The only thing I didn't like was that you can only have one person with you at a time. I had my mother and husband alternate, but I didn't think it was ideal.

You stay in the labour suite with your baby for a little while. They do Apgar scores and dress the baby, but they don't wash him or anything. You get to hold him right away and they suggest you put him on the breast too. They also bring you toast and tea/coffee, which is super! You can have a shower there. Then you walk or roll (your choice) to the postnatal ward, where there can be up to 6 women and their babies. You have your own bed/table/chair separated by curtains from the others. This may sound insane, but it is OK, very fun to see the other babies and meet the mothers. I got your first meal in bed, and then you get up to go to the dining room with all the other mothers at meal times. Your baby stays with you all the time and you take care of him, but you have a lot of help from the midwives and even classes about how to change/bathe/calm baby. They seemed especially keen to help breastfeeding mothers and told me to ring the bell anytime I needed help. I did and they really came and were helpful every time. Women who had had a section obviously had meals brought to them and more help.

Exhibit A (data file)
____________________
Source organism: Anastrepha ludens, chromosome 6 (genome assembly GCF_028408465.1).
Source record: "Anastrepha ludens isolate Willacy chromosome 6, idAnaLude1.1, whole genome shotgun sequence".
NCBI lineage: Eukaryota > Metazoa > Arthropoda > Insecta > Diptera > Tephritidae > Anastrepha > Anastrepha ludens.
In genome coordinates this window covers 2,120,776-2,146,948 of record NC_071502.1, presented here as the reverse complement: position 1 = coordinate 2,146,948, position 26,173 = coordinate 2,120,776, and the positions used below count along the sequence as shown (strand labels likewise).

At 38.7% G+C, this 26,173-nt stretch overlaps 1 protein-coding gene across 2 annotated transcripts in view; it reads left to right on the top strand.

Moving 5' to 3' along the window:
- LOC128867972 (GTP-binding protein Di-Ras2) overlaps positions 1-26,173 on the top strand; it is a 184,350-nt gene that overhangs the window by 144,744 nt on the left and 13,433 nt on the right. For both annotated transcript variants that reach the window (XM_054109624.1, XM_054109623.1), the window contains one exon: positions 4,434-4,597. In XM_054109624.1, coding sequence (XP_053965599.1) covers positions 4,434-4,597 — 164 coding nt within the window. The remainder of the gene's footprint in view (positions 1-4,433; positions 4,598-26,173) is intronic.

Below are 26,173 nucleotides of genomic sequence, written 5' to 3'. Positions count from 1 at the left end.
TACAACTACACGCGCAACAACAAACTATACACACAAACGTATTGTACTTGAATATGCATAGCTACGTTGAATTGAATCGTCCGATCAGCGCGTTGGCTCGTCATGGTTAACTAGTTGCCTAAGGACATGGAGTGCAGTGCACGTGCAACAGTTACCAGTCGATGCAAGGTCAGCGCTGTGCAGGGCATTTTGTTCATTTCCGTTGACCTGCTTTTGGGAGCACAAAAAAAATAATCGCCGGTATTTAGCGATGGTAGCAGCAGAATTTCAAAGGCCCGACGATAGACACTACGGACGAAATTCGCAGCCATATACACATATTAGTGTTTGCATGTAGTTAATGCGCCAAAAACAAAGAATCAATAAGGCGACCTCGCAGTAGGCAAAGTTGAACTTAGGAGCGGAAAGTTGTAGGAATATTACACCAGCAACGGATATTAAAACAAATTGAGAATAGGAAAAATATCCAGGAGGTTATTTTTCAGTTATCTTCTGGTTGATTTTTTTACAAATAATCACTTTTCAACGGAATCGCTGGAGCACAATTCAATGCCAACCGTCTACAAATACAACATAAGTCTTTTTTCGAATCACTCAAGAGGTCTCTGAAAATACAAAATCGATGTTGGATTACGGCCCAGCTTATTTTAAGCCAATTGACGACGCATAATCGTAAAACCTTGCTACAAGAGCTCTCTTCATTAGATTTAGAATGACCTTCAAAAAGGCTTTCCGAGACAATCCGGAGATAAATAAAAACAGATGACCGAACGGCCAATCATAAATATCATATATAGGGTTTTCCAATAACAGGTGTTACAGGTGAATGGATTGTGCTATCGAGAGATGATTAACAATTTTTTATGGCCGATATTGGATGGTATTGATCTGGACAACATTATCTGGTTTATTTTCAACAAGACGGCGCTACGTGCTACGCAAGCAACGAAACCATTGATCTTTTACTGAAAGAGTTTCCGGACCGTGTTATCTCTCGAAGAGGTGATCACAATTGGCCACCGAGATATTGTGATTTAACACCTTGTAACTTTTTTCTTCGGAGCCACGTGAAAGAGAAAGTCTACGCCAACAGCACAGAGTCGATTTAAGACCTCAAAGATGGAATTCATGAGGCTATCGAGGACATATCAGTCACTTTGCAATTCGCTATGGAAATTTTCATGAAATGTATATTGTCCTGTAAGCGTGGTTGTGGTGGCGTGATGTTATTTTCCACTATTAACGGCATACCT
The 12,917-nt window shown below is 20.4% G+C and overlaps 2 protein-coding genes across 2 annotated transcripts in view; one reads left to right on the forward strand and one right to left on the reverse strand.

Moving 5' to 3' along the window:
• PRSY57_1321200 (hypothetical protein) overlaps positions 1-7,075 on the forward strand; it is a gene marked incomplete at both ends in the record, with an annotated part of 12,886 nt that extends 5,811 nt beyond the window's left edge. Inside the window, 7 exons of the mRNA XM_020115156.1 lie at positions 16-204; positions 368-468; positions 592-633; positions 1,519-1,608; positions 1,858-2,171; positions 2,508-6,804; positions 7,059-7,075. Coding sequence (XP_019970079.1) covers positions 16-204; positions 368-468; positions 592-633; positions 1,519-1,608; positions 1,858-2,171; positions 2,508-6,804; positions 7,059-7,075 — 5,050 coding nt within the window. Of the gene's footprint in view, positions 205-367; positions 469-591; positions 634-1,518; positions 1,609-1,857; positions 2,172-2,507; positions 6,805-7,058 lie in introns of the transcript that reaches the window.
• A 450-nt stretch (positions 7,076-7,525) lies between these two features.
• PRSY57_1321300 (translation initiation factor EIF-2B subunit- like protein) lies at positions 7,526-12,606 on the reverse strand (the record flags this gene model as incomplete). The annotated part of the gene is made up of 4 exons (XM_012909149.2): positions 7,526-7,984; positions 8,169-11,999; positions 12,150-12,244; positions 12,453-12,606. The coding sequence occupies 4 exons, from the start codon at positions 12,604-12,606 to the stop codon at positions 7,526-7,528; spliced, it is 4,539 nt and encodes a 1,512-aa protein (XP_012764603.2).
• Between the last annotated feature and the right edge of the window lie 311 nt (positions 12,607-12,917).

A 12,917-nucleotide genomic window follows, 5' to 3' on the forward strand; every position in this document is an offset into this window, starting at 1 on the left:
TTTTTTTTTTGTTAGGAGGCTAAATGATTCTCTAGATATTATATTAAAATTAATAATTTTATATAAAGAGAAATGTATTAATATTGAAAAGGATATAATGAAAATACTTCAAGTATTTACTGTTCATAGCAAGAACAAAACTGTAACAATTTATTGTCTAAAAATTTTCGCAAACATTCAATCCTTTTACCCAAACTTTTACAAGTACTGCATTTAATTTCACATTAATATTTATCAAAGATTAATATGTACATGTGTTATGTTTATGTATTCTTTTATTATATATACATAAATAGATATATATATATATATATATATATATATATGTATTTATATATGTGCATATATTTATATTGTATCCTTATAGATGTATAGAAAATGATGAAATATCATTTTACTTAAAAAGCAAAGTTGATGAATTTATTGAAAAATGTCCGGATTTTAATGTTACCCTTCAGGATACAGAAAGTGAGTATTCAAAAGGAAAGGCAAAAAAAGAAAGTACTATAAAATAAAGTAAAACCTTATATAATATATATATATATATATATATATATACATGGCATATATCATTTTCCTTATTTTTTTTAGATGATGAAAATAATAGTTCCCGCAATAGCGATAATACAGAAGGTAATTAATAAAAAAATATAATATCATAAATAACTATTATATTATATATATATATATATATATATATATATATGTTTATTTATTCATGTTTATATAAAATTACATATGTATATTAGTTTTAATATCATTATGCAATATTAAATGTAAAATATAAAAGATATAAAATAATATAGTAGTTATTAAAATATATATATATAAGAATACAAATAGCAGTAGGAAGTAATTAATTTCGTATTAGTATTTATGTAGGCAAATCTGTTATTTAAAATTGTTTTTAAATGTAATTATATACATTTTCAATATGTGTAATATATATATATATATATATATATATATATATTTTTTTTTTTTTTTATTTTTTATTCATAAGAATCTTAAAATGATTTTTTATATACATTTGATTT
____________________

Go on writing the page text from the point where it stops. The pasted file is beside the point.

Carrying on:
In terms of material comforts, it may be less than what you are used to. You have to bring your urine to the clinic and take it away too as they don't have disposal facilities. You bring in your own clothes and towels and sheets for the baby, many other things too. They give you a list. In the end it is more hygienic for you to have your own things and it saves money for the public health system. In the post-natal ward, you do share a bathroom and it is usually clean. There are always cleaners around trying to keep the place as clean as possible. Everyone is lovely and pleasant and treated me and baby with a lot of care and respect.

I had a normal delivery and stayed 3 nights but could have stayed more if I'd wanted to. After you go home the public health nurse comes out to your house to check on you and baby, a few times during the first week and once a week for 6 weeks or so. This is excellent as a lot of them are midwives and you can ask whatever questions you might have.